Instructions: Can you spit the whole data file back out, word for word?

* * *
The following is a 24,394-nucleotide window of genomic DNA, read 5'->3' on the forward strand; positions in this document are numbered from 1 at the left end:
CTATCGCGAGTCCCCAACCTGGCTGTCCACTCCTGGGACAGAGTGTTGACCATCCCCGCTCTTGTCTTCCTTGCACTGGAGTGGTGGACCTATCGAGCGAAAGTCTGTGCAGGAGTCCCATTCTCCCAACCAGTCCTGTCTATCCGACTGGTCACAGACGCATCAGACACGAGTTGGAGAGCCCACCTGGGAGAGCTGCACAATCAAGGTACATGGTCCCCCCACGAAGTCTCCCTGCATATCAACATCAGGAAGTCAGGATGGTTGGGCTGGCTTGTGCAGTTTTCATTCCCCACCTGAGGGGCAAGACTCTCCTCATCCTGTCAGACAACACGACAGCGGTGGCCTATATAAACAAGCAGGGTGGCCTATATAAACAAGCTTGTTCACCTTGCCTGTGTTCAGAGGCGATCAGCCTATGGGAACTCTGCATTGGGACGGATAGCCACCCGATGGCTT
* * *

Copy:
The following is a 24,394-nucleotide window of genomic DNA, read 5'->3' on the forward strand; positions in this document are numbered from 1 at the left end:
CTATCGCGAGTCCCCAACCTGGCTGTCCACTCCTGGGACAGAGTGTTGACCATCCCCGCTCTTGTCTTCCTTGCACTGGAGTGGTGGACCTATCGAGCGAAAGTCTGTGCAGGAGTCCCATTCTCCCAACCAGTCCTGTCTATCCGACTGGTCACAGACGCATCAGACACGAGTTGGAGAGCCCACCTGGGAGAGCTGCACAATCAAGGTACATGGTCCCCCCACGAAGTCTCCCTGCATATCAACATCAGGAAGTCAGGATGGTTGGGCTGGCTTGTGCAGTTTTCATTCCCCACCTGAGGGGCAAGACTCTCCTCATCCTGTCAGACAACACGACAGCGGTGGCCTATATAAACAAGCAGGGTGGCCTATATAAACAAGCTTGTTCACCTTGCCTGTGTTCAGAGGCGATCAGCCTATGGGAACTCTGCATTGGGACGGATAGCCACCCGATGGCTT